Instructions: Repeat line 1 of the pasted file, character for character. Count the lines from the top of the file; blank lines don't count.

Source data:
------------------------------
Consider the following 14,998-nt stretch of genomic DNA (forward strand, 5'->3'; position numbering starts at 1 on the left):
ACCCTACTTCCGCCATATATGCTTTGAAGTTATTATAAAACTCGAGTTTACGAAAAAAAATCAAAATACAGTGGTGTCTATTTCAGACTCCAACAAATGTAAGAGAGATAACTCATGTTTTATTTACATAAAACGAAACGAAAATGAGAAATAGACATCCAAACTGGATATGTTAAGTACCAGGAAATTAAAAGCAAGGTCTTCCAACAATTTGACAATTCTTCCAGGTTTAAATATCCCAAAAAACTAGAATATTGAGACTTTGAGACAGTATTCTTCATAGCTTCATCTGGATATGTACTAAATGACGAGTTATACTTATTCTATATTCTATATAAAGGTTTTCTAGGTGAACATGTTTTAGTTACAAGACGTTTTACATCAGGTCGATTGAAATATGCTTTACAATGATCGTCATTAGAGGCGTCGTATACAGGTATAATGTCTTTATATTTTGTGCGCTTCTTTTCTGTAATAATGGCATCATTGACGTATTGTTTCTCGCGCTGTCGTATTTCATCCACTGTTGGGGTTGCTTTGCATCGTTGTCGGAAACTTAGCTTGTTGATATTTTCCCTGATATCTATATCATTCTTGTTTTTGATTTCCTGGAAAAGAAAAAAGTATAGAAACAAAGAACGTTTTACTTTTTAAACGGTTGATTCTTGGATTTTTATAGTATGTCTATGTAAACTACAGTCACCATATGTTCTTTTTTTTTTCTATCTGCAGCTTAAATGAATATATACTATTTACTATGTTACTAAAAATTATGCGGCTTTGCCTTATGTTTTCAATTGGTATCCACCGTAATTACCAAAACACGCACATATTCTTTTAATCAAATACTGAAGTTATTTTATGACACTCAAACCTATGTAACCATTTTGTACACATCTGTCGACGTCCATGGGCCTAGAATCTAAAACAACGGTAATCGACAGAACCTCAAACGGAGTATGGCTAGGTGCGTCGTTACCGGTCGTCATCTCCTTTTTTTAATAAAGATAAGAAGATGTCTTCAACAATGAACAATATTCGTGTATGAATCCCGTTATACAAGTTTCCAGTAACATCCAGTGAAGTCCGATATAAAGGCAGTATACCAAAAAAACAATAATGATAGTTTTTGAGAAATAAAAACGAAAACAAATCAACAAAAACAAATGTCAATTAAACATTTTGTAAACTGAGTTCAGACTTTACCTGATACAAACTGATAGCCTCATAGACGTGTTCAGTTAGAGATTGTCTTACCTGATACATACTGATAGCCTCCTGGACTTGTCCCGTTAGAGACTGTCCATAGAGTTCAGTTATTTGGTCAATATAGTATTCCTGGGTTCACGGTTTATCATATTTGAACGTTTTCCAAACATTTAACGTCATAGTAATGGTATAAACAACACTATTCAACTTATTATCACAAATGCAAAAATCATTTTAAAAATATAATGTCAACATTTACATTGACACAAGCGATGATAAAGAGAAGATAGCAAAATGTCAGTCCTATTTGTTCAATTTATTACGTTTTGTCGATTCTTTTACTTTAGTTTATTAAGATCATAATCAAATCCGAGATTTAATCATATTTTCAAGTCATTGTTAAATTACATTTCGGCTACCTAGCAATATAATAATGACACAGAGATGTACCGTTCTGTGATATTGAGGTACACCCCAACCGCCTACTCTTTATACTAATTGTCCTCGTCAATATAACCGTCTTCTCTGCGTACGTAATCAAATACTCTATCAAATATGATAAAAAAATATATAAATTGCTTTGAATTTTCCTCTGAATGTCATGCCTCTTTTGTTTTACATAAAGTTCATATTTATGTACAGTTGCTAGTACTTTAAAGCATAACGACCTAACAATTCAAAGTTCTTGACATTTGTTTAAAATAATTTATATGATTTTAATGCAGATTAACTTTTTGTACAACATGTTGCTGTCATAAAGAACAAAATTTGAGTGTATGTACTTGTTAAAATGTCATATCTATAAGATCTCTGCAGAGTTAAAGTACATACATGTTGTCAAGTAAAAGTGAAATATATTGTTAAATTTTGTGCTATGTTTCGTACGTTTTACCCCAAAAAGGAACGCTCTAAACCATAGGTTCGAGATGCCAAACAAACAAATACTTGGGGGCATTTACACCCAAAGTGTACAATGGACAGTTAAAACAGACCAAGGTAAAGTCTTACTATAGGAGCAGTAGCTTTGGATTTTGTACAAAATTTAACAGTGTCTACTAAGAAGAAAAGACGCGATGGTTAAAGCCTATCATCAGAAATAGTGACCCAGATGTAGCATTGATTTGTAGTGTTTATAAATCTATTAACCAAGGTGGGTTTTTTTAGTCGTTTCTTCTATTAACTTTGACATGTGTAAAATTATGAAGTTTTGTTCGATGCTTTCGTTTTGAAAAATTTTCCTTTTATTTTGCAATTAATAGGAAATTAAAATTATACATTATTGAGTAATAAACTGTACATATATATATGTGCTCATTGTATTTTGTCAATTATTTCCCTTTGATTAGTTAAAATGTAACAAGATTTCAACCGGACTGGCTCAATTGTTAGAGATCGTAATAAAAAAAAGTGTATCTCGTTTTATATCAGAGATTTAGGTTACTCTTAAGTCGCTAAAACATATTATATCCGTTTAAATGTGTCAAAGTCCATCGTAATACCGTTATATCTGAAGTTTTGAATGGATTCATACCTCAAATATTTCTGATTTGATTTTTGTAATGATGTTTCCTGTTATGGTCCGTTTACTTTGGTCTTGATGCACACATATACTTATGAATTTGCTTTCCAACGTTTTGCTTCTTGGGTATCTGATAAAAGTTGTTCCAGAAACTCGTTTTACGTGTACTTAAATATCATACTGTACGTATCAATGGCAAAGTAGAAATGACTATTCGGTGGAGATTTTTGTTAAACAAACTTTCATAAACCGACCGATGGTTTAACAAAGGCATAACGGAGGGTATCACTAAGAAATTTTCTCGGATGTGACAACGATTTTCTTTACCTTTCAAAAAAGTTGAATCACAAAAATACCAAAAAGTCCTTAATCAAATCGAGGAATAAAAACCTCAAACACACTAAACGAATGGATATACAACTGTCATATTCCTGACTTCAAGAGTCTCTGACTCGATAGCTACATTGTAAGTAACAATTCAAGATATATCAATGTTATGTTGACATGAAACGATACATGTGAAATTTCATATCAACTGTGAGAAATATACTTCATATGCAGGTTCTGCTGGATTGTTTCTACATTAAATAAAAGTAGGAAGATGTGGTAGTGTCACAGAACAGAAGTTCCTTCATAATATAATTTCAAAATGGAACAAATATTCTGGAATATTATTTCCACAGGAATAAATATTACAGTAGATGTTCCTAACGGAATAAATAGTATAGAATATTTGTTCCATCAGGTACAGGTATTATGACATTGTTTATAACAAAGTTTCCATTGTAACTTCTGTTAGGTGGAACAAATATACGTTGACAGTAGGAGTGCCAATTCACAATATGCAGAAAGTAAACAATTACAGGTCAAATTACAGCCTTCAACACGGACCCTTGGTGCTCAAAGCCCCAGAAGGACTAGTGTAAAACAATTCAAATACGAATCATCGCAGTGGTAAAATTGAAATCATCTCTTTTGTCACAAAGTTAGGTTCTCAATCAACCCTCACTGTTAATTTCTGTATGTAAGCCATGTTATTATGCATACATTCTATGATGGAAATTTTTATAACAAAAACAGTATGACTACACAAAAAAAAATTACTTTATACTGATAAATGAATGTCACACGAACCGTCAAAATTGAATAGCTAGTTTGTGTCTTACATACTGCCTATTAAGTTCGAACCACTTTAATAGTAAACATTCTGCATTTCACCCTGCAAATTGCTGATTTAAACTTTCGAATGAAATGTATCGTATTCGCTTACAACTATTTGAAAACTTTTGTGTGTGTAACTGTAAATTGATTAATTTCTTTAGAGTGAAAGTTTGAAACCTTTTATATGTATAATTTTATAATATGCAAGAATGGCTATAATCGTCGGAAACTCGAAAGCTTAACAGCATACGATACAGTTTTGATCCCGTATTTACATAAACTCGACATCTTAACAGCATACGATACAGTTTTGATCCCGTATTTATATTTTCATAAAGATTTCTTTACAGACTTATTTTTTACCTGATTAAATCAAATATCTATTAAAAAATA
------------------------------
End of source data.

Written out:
Consider the following 14,998-nt stretch of genomic DNA (forward strand, 5'->3'; position numbering starts at 1 on the left):